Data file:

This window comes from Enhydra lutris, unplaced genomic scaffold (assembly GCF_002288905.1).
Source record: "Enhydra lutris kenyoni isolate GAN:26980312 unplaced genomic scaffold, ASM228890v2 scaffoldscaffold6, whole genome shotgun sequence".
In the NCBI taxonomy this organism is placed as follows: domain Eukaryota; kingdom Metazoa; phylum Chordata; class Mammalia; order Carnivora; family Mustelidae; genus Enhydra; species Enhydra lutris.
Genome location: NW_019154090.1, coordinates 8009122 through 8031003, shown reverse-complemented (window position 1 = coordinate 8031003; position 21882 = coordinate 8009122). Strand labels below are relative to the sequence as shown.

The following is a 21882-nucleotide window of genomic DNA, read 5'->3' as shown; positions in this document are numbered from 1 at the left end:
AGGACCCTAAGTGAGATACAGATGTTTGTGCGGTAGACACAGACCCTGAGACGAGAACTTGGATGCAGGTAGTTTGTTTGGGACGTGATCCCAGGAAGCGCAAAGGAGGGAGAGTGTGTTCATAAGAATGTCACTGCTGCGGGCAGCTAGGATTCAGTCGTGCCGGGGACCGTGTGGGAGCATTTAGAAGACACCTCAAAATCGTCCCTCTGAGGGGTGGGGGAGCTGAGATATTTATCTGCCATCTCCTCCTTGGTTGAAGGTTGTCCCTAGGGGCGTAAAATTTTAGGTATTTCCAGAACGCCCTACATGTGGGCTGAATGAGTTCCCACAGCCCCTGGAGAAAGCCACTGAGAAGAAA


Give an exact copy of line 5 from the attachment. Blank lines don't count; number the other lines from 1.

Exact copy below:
The following is a 21882-nucleotide window of genomic DNA, read 5'->3' as shown; positions in this document are numbered from 1 at the left end: